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Eye on the Sky: We, Lost in the Chasm of Space.

Hello, once again fellow astrophiles! Well, we’re in the dead of winter now and I’m sure many of you don’t relish the idea of standing around outside freezing your tootsies off looking up at the sky. I have to admit it can sometimes be hard for me to open the door too, but the winter sky is so crystal clear and the stars so sharp and bright that it’s definitely worth taking a look every now and then. (image above ESA/Hubble)

In the absence of the Moon, the sky will be inky black

A good time to look up and just admire the view is right at the beginning of the month when the New Moon occurs on February 1. In the absence of the Moon, the sky will be inky black, perfect for observing the celestial wonderland above.

One of my favorite things to do this time of year is to look for my old friend Orion the Hunter

One of my favorite things to do this time of year is to look for my old friend Orion the Hunter as he makes his nightly march across the winter sky. He is most easily located by looking for the blazing white stars that make up his belt. These three stars, known collectively as the Three Kings, lie in a straight line and can hardly be missed. They bear the exotic-sounding names (east to west) of Alnitak, Alnilam, and Mintaka.

Each is in fact a massive blue supergiant star, many thousands of times brighter than our sun and hundreds of light-years away. I’ve included a picture of Orion so you’ll know what to look for. Once you see him you will never be able to unsee him, and he’ll be your wintertime companion for the rest of your life.

(Image above: Milky Way Galaxy by Richard Powell)

Once you see him you will never be able to unsee him, and he’ll be your wintertime companion for the rest of your life.

Exactly what Orion is doing up there as he traipses across the firmament depends on which piece of Greek mythology you read. According to some tales, he is pursuing the Seven Sisters of the Pleiades, in a display of ardent amorousness that apparently never ends (see my article about the Pleiades star cluster in the November 2021 issue of HashtagWV).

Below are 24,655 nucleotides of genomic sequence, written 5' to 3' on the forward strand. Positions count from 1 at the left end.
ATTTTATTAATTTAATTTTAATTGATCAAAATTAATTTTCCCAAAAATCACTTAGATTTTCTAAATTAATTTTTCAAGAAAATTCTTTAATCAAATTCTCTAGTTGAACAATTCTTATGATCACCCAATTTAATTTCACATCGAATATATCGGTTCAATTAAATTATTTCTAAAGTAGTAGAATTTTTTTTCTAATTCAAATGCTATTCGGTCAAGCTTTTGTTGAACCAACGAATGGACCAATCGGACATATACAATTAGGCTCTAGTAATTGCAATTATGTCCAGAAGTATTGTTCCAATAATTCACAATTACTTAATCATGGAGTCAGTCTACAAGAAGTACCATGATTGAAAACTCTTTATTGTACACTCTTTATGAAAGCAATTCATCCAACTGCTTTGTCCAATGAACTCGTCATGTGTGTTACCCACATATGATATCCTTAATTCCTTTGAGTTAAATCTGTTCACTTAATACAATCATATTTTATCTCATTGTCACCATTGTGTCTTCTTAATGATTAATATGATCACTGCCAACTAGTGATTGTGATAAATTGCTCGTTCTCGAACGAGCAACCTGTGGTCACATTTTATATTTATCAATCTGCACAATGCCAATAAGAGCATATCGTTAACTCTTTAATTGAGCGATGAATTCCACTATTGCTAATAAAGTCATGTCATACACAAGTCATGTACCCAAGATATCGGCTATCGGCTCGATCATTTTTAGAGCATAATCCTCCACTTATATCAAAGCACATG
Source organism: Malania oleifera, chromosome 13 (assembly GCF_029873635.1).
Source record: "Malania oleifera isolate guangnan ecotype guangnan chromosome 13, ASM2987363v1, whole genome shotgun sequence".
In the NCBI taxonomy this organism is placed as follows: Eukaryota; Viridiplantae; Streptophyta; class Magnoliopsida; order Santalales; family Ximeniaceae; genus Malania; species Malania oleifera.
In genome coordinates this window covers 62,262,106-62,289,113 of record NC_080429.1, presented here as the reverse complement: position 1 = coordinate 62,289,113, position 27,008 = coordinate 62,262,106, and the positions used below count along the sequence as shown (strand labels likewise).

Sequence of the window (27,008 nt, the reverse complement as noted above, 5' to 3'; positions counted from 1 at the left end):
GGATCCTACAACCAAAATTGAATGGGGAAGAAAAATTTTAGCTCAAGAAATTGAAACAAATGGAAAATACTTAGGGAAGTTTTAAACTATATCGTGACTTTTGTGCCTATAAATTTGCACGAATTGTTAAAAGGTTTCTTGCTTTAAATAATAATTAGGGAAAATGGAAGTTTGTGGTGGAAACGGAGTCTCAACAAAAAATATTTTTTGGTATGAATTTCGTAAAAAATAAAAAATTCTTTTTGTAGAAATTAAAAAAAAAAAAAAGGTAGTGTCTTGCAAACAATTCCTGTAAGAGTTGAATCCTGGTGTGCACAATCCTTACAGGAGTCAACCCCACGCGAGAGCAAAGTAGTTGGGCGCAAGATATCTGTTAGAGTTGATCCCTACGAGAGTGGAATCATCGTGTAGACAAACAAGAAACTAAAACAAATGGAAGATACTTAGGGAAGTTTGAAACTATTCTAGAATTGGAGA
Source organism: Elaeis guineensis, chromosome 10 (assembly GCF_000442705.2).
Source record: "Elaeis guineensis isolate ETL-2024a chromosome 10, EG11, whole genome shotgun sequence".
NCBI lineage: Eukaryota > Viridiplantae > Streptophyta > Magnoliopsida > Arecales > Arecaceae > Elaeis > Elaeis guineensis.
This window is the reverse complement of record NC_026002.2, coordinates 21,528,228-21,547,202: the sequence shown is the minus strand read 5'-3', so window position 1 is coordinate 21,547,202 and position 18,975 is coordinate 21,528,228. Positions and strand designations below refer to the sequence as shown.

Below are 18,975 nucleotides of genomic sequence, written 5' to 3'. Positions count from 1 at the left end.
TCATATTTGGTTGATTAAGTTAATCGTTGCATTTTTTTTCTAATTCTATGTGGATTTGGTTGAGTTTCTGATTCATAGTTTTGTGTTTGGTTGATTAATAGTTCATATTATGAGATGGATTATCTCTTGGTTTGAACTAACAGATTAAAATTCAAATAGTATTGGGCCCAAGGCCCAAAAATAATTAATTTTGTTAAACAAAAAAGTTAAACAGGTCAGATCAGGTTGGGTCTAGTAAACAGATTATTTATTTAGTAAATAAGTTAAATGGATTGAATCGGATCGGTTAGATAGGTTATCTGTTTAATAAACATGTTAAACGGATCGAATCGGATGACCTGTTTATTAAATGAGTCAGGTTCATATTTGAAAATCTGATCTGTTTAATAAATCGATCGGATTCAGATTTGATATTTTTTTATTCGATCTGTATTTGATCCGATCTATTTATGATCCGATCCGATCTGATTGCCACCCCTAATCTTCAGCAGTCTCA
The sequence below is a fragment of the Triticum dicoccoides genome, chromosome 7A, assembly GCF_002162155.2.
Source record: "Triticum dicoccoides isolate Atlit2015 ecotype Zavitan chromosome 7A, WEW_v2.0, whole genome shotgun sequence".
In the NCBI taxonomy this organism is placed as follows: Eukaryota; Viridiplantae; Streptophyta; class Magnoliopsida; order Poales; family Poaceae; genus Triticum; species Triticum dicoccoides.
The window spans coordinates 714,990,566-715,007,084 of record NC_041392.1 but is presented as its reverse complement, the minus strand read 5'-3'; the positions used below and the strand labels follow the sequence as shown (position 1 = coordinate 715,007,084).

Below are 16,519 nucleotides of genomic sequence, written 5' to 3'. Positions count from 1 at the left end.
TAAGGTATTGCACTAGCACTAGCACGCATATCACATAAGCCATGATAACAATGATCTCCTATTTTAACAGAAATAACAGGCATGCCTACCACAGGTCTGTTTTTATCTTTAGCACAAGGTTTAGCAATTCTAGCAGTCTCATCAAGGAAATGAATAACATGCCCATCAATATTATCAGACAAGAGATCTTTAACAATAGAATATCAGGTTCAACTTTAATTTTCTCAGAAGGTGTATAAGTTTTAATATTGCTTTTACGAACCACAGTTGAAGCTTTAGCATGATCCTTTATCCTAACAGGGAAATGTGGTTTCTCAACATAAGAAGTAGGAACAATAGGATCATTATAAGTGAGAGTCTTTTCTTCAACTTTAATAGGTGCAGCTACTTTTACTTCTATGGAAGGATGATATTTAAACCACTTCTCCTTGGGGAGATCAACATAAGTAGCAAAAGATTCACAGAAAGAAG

In other tales, he is bravely standing up to the charging bull Taurus, and in yet others, he is hunting the hare Lepus with the help of his two dogs, Canis Major and Canis Minor. All of these figures are represented in the sky by constellations located close to Orion. If you’re interested in poetry, check out the poem about Orion called ‘The Star-Splitter,’ by Robert Frost.

During the winter months, Earth is positioned so that, when we look at the night sky, we are looking out into the dark and eerie outer regions of the Galaxy.

Another thing I like to do this time of year is to just stand and stare at the Milky Way for a while, contemplating exactly what it is I’m looking at. During the winter months, Earth is positioned so that, when we look at the night sky, we are looking out into the dark and eerie outer regions of the Galaxy. This is home to the Perseus and Cygnus spiral arms. Beyond that, there is nothing, save the terrifying abyss of intergalactic space, where each island universe is separated from its brethren by millions of light-years. I’ve included a map of the Milky Way Galaxy to help you ponder our place in the unfathomable immensity of the cosmos. Looking up and pondering the grandeur of the universe like this is almost guaranteed to bring back that sense of awe and wonder that seems to disappear as we get older. I think we could all use a little bit of that back in our lives.

Titanic forces capable of destroying our tiny planet in an instant shape and mold the cosmos…

Zooming back into the homeworld, we find that we don’t even necessarily have to plumb the depths of the Galaxy to witness sights of astonishing beauty and wonder. On February 2, a very thin crescent Moon will sit close to Jupiter in the southwestern sky just before sunset. If you can, take a moment out of your busy day to witness them slip below the horizon. The awesome machinery of nature sets the stars and the planets in their courses. Titanic forces capable of destroying our tiny planet in an instant shape and mold the cosmos, completely oblivious to your puny presence here on Earth. Will you take the time to notice?

This month’s full Moon occurs on February 16. Ancient Native American tribes knew this Moon as either the Snow Moon or the Hunger Moon, both for obvious reasons. In my opinion, winter full Moons are the best ones of all, especially when viewed against a stark and snowy winterscape.

Well folks, that about wraps it up for this month. Just think, only one more month and it will be time for the vernal equinox! Until next time, remember – always keep an Eye on the Sky!

– Barry Pyne, HashtagWV #139. February 2022. Contact the author at offthebeatenpathman@gmail.com

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